This replica is based on a life-size imaginary portrait formerly thought to represent Homer, but now more plausibly identified as Sophocles. It is moulded from the original in the Department of Greek and Roman Antiquities at the Museum.
Sophocles was born in Athens in 496 BC and lived there until his death in 405 BC. He originally hoped to become an actor, but his voice lacked the strength that Athenian theatre required and he turned instead to writing plays. He wrote over 100 works for theatre. Most of these were satirical works. In 468 BC he won a dramatic competition, beating the great Aeschylus who had been victorious for the previous thirteen years. Sophocles' major works include Electra, Antigone, and his masterpiece Oedipus Tyrannus.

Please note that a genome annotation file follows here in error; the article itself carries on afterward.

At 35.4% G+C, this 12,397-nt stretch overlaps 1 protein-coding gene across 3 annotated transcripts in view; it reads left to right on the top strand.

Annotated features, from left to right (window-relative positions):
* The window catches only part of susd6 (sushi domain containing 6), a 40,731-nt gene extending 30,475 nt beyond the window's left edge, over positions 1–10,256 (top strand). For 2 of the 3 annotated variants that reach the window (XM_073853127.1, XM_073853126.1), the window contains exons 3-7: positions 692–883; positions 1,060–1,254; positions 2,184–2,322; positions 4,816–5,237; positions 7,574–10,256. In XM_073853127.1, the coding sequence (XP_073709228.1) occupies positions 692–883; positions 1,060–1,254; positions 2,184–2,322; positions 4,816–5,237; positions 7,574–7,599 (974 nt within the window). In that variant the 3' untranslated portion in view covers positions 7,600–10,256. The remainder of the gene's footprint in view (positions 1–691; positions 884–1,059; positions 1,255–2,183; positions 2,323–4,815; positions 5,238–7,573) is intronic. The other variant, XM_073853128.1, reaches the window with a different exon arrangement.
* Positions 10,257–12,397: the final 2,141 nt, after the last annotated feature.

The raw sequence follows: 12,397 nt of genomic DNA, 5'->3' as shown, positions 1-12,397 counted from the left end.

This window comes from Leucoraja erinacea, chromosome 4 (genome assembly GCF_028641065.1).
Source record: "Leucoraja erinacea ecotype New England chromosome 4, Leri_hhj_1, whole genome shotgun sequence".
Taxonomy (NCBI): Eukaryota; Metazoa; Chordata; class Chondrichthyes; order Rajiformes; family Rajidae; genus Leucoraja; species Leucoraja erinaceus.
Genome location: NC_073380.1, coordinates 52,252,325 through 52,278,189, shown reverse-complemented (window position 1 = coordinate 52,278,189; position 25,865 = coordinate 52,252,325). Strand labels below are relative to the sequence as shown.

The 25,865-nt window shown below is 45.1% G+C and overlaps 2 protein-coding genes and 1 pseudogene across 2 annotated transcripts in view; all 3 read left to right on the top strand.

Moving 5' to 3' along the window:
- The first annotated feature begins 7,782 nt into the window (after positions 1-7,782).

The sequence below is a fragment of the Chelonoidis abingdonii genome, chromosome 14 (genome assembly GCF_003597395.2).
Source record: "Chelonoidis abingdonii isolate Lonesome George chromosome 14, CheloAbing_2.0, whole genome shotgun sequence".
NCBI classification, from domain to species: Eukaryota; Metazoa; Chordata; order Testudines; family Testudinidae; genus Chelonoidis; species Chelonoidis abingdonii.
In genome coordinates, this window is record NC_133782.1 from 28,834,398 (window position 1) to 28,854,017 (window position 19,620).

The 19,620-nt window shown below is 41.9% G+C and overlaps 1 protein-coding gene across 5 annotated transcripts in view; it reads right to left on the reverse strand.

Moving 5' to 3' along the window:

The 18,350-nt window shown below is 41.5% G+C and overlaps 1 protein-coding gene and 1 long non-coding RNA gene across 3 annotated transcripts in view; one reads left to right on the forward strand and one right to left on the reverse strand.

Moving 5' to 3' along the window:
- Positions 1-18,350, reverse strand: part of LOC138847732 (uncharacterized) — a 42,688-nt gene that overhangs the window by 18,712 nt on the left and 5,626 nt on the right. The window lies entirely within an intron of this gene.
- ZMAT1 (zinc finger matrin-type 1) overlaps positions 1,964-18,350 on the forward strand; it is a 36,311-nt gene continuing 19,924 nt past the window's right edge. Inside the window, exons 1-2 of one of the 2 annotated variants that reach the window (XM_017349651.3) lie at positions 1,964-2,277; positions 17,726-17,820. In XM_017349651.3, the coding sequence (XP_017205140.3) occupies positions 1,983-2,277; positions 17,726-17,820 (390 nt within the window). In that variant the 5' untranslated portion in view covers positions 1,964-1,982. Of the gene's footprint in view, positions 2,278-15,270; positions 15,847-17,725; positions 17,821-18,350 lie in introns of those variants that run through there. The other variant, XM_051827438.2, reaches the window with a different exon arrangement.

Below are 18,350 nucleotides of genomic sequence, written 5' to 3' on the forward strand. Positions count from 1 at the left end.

The original sculpture was made in Greece in the 3rd century BC. The bronze was brought from Constantinople in the early 17th century for the collection of Thomas Howard, Earl of Arundel. Carved in marble, this replica is a Roman copy of a lost Greek original.